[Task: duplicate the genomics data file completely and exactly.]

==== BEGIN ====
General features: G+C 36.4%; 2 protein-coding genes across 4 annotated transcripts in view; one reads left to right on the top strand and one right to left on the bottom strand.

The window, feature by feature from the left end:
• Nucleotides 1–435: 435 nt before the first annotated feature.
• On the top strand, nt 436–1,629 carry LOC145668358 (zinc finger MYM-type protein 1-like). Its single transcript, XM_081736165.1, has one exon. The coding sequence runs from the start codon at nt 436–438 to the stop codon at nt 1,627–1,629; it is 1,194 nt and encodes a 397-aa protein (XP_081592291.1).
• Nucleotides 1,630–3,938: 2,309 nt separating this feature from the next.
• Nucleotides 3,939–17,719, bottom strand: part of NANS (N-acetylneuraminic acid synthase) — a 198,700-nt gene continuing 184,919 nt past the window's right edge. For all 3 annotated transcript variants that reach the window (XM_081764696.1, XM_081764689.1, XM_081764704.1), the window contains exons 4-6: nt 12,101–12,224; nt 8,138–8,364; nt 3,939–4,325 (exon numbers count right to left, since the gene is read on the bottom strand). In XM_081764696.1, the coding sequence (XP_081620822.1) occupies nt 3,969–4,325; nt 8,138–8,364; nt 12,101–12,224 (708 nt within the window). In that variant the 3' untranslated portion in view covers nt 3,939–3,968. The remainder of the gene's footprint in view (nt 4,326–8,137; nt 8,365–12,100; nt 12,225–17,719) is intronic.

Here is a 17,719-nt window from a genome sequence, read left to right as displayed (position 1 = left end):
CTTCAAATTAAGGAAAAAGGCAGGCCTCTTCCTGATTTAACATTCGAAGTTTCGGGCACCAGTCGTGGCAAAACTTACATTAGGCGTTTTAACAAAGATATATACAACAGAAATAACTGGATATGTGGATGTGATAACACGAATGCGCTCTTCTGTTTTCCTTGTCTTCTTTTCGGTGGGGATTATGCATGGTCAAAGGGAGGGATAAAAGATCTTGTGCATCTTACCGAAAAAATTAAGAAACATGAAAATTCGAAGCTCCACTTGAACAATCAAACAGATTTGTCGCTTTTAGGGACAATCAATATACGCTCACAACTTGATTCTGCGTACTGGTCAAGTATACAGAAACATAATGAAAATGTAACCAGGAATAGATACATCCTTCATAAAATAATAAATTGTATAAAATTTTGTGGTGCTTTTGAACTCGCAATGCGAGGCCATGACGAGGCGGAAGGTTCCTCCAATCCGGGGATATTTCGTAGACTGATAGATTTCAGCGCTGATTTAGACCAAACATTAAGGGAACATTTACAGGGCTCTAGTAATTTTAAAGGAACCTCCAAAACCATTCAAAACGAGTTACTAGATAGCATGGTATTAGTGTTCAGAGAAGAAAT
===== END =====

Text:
General features: G+C 36.4%; 2 protein-coding genes across 4 annotated transcripts in view; one reads left to right on the top strand and one right to left on the bottom strand.

The window, feature by feature from the left end:
• Nucleotides 1–435: 435 nt before the first annotated feature.
• On the top strand, nt 436–1,629 carry LOC145668358 (zinc finger MYM-type protein 1-like). Its single transcript, XM_081736165.1, has one exon. The coding sequence runs from the start codon at nt 436–438 to the stop codon at nt 1,627–1,629; it is 1,194 nt and encodes a 397-aa protein (XP_081592291.1).
• Nucleotides 1,630–3,938: 2,309 nt separating this feature from the next.
• Nucleotides 3,939–17,719, bottom strand: part of NANS (N-acetylneuraminic acid synthase) — a 198,700-nt gene continuing 184,919 nt past the window's right edge. For all 3 annotated transcript variants that reach the window (XM_081764696.1, XM_081764689.1, XM_081764704.1), the window contains exons 4-6: nt 12,101–12,224; nt 8,138–8,364; nt 3,939–4,325 (exon numbers count right to left, since the gene is read on the bottom strand). In XM_081764696.1, the coding sequence (XP_081620822.1) occupies nt 3,969–4,325; nt 8,138–8,364; nt 12,101–12,224 (708 nt within the window). In that variant the 3' untranslated portion in view covers nt 3,939–3,968. The remainder of the gene's footprint in view (nt 4,326–8,137; nt 8,365–12,100; nt 12,225–17,719) is intronic.

Here is a 17,719-nt window from a genome sequence, read left to right as displayed (position 1 = left end):
CTTCAAATTAAGGAAAAAGGCAGGCCTCTTCCTGATTTAACATTCGAAGTTTCGGGCACCAGTCGTGGCAAAACTTACATTAGGCGTTTTAACAAAGATATATACAACAGAAATAACTGGATATGTGGATGTGATAACACGAATGCGCTCTTCTGTTTTCCTTGTCTTCTTTTCGGTGGGGATTATGCATGGTCAAAGGGAGGGATAAAAGATCTTGTGCATCTTACCGAAAAAATTAAGAAACATGAAAATTCGAAGCTCCACTTGAACAATCAAACAGATTTGTCGCTTTTAGGGACAATCAATATACGCTCACAACTTGATTCTGCGTACTGGTCAAGTATACAGAAACATAATGAAAATGTAACCAGGAATAGATACATCCTTCATAAAATAATAAATTGTATAAAATTTTGTGGTGCTTTTGAACTCGCAATGCGAGGCCATGACGAGGCGGAAGGTTCCTCCAATCCGGGGATATTTCGTAGACTGATAGATTTCAGCGCTGATTTAGACCAAACATTAAGGGAACATTTACAGGGCTCTAGTAATTTTAAAGGAACCTCCAAAACCATTCAAAACGAGTTACTAGATAGCATGGTATTAGTGTTCAGAGAAGAAAT